1. If you get someone who is proficient in German to proofread your essay, we will consider this cheating. We recognize that you can learn from having someone look over your essay for you, but we have to enforce this rule in order to make the grading fair for everyone. It IS OK for you to ask such a person (or an instructor in the German Lab) 3 or 4 specific questions on how to say something.
2. If you use an online translator for significant parts of your essay, we will consider this cheating. Note that online translators tend to produce noticeably absurd translations. Consequently, even if your instructor is not sure you are using an online translator, you are likely to get a bad grade for your essay if you use one. You also risk becoming a laughing stock in our department, like the student (this really happened!) who submitted an essay on "Ludwig Dienstwagen Beethoven" ["Dienstwagen" is a possible translation of "van," though it generallly means "company car"...].
3. Please give a word count for your essays (in Microsoft Word, you just need to select "Word Count" from the "Tools" menu to do this).
4. The letter and abstract assignments below ask you to devote part of your essay to discussing the relevance to your work of one or more German scientific articles you have read, either in class or on the web or elsewhere. When you do this, you should use your own words as much as possible, and use quotation marks when you don't. Also, you should write about different articles for each essay!
5. Using a German spellchecker for your essay is NOT cheating. In fact, we strongly recommend it!
Please don't write out an essay in English and then try to translate it into German. This will be an awful amount of work for you, and using a dictionary to try to do a lot of things you haven't learned just leads to lots of misunderstandings. Doing this often causes students who have worked very hard to get bad or mediocre grades, because the result is often incomprehensible. Click here for advice on writing in German without thinking in English.
Writing Assignments for the Semester
Invent an identity. There is only one restriction: you are a scientist. You can choose a real present or historical scientist and invent parts of his/her biography, or you can just "create" a personality from scratch. If you want to be a mad or corrupt scientist, be it. If you want to switch gender on yourself, fine. Any age, nationality, ethnicity. All fields of scientific or quasi-scientific inquiry are open to you: astronomy, biology, physics, psychology, medical research, etc., as well as astrology, numerology, alchemy, etc. Choose a century -- 20th will probably be easiest. If you want to be a 13th century alchemist trying to make gold, that’s okay, too, but take a good look at how the assignments are worded below and think about how you will be able to make this person interact meaningfully with contemporary scientific texts. Make yourself a complex, dramatic, and possibly disturbing person. Be dangerous or saintly or very, very strange. Acquire odd and intriguing habits. Then write a kind of biography in four essays over the course of the semester, as follows:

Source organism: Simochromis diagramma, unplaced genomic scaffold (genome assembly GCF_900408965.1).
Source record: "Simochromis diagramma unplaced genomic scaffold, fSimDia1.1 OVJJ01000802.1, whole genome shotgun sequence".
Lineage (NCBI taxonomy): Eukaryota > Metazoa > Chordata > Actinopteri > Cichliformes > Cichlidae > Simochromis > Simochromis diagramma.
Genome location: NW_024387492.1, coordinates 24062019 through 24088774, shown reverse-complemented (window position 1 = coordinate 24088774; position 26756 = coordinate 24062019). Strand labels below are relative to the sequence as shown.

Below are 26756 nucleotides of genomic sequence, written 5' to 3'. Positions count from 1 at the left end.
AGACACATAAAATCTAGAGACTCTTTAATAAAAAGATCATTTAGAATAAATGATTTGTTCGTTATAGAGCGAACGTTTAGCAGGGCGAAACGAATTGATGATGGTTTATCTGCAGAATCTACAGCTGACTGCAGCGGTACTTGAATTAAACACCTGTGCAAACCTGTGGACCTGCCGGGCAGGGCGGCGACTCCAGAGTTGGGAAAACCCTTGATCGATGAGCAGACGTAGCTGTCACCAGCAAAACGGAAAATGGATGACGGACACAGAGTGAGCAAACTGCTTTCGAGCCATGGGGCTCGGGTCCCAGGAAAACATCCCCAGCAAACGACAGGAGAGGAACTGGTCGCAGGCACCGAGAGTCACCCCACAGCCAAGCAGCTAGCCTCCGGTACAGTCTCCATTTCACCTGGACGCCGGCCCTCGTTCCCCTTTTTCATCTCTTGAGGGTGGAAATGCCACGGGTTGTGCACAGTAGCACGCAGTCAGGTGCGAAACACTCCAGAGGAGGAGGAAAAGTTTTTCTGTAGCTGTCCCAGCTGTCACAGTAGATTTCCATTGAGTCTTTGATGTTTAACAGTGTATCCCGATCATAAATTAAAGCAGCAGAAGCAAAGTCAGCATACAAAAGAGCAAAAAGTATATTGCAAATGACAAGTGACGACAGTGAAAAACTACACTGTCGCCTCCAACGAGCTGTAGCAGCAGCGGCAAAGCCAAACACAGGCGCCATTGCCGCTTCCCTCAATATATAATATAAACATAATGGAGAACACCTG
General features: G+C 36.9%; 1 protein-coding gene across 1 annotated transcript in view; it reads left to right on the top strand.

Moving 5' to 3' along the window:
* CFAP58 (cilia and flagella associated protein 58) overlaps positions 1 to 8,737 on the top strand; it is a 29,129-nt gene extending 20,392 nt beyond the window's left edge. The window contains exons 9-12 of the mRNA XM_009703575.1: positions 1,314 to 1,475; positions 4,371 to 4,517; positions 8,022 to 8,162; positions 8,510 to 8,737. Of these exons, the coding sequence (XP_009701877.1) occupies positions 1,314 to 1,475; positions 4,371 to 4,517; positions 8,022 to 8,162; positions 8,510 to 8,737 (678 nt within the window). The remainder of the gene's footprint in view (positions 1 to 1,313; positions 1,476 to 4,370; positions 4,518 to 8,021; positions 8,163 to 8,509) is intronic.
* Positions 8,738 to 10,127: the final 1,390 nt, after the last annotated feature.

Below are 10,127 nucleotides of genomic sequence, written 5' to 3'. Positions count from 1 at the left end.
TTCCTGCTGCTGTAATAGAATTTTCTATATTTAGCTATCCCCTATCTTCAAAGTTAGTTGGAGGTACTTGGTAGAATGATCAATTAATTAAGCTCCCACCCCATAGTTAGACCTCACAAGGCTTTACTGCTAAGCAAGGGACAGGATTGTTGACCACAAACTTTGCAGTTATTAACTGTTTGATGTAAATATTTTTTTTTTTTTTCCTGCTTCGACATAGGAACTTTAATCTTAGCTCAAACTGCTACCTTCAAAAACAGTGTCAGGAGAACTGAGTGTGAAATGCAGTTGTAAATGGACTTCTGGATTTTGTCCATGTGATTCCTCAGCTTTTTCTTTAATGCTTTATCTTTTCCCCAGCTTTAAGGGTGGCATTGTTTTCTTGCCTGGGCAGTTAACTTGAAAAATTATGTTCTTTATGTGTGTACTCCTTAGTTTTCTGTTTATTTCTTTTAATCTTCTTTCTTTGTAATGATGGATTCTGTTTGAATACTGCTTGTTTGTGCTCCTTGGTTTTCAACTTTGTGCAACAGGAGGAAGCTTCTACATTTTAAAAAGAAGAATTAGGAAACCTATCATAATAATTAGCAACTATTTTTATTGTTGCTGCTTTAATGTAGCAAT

Aufsatz 1: a 350-word autobiography [=Autobiographie], including a description of your research interests, a detailed description of your looks, including the way you dress and carry yourself, and perhaps a sketch of your childhood, including formative experiences ("the moment I realized that insects were my future.…")
Aufsatz 2: one letter (400 words) to a colleague or friend (remember you are still writing as the scientific persona you created for Aufsatz 1!). At least half of the letter should be devoted to a discussion of one or more German scientific articles you have read either in class or on the web or elsewhere: you should say what it was you read and how it is relevant to your work. If you write about an article we did not read in class, please include a link to the article, or a hard copy.
Aufsatz 3: an abstract [=Abriss] (250 words) of a scientific publication your chosen personality has authored (You can either make up an imaginary experiment or study, or you can base what "your" scientist "did" on something you read in class or on the web or elsewhere.)
Aufsatz 4: another letter (400 words) as above--see Aufsatz 2.
Free Reading Journals
In the course of the semester, we will sometimes ask you to pick an article to read independently and then to write a short hand-written journal entry in response to the article. These "free reading journals" should be summaries of what you read, and can also include your reactions to and questions about what you read. They will go into your homework grade, and, like all other homework assignments, will be graded on a "check/check plus/check minus" basis. We strongly suggest (but don't require) that you write these journals from the perspective of the personality you have adopted for your essay writing assignments (i.e. how would your adopted personality view the article you read? Could s/he use the information in the article for his/her projects/research?). This should give you ideas for what to write for your free reading journal, and would make it possible for you to use ideas from your free reading journals as a basis for subsequent essay writing assignments.